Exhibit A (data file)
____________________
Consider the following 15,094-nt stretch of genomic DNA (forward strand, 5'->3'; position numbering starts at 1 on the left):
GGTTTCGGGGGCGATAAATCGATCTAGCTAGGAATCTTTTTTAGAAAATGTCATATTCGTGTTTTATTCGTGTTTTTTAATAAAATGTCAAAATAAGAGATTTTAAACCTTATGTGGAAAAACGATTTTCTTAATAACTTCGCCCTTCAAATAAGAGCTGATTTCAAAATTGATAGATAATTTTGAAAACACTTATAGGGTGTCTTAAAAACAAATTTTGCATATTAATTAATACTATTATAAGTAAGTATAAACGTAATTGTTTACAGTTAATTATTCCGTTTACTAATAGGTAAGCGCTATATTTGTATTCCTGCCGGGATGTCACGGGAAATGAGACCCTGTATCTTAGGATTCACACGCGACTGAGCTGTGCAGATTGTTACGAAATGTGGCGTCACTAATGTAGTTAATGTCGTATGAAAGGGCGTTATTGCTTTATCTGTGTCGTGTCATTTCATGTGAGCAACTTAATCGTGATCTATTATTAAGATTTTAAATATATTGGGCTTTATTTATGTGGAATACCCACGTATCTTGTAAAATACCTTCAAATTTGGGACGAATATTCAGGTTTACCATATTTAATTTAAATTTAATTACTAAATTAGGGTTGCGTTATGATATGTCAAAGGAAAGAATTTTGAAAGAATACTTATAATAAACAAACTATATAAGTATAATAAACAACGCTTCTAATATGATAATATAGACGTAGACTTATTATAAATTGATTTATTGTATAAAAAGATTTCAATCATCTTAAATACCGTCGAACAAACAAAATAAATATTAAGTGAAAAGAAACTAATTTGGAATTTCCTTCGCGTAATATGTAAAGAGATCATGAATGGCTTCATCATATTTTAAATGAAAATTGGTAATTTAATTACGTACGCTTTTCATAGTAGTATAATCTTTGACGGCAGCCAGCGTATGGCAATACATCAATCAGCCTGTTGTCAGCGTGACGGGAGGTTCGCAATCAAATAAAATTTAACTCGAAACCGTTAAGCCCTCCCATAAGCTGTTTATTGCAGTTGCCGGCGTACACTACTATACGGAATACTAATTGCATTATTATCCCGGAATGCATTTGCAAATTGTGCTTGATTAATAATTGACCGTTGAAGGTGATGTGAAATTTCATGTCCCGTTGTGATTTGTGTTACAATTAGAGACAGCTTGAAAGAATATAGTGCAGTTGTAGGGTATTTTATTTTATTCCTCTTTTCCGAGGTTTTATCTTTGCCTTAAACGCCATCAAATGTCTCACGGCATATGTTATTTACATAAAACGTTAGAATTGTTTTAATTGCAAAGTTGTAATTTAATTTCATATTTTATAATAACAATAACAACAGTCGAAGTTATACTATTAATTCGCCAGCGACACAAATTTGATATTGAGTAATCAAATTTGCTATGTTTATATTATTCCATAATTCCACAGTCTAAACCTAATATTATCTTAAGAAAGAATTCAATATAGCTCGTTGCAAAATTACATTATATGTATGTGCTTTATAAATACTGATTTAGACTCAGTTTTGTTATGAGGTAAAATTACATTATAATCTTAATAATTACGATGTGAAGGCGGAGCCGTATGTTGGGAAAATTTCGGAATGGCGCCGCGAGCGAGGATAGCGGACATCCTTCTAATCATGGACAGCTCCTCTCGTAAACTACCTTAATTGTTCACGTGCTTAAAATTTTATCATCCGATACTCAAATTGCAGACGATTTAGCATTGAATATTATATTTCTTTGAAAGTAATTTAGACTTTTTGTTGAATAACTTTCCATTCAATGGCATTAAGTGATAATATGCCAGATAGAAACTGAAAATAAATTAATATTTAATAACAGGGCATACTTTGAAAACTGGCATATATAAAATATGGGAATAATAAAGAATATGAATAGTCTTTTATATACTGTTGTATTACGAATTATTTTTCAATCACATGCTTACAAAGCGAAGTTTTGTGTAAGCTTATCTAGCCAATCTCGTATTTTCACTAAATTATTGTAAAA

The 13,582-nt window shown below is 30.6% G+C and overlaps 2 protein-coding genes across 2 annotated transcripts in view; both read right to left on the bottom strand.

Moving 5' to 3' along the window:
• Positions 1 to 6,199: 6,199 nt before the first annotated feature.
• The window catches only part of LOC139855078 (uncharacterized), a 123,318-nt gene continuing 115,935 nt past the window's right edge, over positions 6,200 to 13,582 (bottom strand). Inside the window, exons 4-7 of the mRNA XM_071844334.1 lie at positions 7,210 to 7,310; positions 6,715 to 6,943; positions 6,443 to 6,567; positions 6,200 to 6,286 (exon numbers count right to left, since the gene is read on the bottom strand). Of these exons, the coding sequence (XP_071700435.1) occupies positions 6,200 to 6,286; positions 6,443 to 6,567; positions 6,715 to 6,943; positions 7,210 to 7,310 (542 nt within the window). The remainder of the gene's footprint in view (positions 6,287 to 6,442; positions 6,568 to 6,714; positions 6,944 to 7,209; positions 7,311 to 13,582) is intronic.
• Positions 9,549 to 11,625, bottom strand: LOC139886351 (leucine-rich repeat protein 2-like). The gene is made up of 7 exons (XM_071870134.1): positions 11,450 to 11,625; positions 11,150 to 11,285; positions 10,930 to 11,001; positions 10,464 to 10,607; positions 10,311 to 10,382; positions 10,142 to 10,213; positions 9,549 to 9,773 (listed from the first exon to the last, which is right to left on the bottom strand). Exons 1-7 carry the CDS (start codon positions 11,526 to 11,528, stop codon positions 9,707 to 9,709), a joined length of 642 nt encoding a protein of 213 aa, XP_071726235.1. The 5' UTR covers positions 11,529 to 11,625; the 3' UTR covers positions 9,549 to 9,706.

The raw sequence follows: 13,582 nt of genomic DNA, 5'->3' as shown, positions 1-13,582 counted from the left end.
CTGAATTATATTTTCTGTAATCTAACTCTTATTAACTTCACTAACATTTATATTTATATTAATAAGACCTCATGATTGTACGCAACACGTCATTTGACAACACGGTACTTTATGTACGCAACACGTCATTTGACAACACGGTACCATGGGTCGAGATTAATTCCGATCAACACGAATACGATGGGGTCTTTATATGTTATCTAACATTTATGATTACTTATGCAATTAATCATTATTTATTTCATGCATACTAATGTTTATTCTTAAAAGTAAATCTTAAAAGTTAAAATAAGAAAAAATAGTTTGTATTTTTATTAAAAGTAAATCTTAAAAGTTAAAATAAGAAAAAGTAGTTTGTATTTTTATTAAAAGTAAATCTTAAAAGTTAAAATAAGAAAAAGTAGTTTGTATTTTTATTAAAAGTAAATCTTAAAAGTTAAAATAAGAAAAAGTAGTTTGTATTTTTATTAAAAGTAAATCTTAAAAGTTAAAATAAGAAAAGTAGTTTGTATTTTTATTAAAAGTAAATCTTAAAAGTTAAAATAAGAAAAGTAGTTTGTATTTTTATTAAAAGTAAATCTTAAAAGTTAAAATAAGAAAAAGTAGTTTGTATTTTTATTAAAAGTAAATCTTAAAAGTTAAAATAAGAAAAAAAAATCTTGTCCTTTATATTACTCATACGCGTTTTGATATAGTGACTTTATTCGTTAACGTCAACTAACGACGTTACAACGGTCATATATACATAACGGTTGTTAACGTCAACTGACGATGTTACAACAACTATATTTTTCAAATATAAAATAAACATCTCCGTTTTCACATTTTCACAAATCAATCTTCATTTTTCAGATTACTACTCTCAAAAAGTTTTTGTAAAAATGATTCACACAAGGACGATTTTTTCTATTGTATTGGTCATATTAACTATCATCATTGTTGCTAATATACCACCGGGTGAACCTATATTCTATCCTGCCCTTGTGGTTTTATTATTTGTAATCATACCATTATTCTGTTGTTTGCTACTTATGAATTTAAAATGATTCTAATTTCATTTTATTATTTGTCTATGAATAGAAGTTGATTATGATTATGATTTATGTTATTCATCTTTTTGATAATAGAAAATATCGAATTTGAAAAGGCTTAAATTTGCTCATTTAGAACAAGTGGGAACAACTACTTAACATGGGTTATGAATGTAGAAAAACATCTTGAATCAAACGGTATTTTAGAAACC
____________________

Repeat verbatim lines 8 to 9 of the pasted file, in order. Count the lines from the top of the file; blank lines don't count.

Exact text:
The raw sequence follows: 13,582 nt of genomic DNA, 5'->3' as shown, positions 1-13,582 counted from the left end.
CTGAATTATATTTTCTGTAATCTAACTCTTATTAACTTCACTAACATTTATATTTATATTAATAAGACCTCATGATTGTACGCAACACGTCATTTGACAACACGGTACTTTATGTACGCAACACGTCATTTGACAACACGGTACCATGGGTCGAGATTAATTCCGATCAACACGAATACGATGGGGTCTTTATATGTTATCTAACATTTATGATTACTTATGCAATTAATCATTATTTATTTCATGCATACTAATGTTTATTCTTAAAAGTAAATCTTAAAAGTTAAAATAAGAAAAAATAGTTTGTATTTTTATTAAAAGTAAATCTTAAAAGTTAAAATAAGAAAAAGTAGTTTGTATTTTTATTAAAAGTAAATCTTAAAAGTTAAAATAAGAAAAAGTAGTTTGTATTTTTATTAAAAGTAAATCTTAAAAGTTAAAATAAGAAAAAGTAGTTTGTATTTTTATTAAAAGTAAATCTTAAAAGTTAAAATAAGAAAAGTAGTTTGTATTTTTATTAAAAGTAAATCTTAAAAGTTAAAATAAGAAAAGTAGTTTGTATTTTTATTAAAAGTAAATCTTAAAAGTTAAAATAAGAAAAAGTAGTTTGTATTTTTATTAAAAGTAAATCTTAAAAGTTAAAATAAGAAAAAAAAATCTTGTCCTTTATATTACTCATACGCGTTTTGATATAGTGACTTTATTCGTTAACGTCAACTAACGACGTTACAACGGTCATATATACATAACGGTTGTTAACGTCAACTGACGATGTTACAACAACTATATTTTTCAAATATAAAATAAACATCTCCGTTTTCACATTTTCACAAATCAATCTTCATTTTTCAGATTACTACTCTCAAAAAGTTTTTGTAAAAATGATTCACACAAGGACGATTTTTTCTATTGTATTGGTCATATTAACTATCATCATTGTTGCTAATATACCACCGGGTGAACCTATATTCTATCCTGCCCTTGTGGTTTTATTATTTGTAATCATACCATTATTCTGTTGTTTGCTACTTATGAATTTAAAATGATTCTAATTTCATTTTATTATTTGTCTATGAATAGAAGTTGATTATGATTATGATTTATGTTATTCATCTTTTTGATAATAGAAAATATCGAATTTGAAAAGGCTTAAATTTGCTCATTTAGAACAAGTGGGAACAACTACTTAACATGGGTTATGAATGTAGAAAAACATCTTGAATCAAACGGTATTTTAGAAACC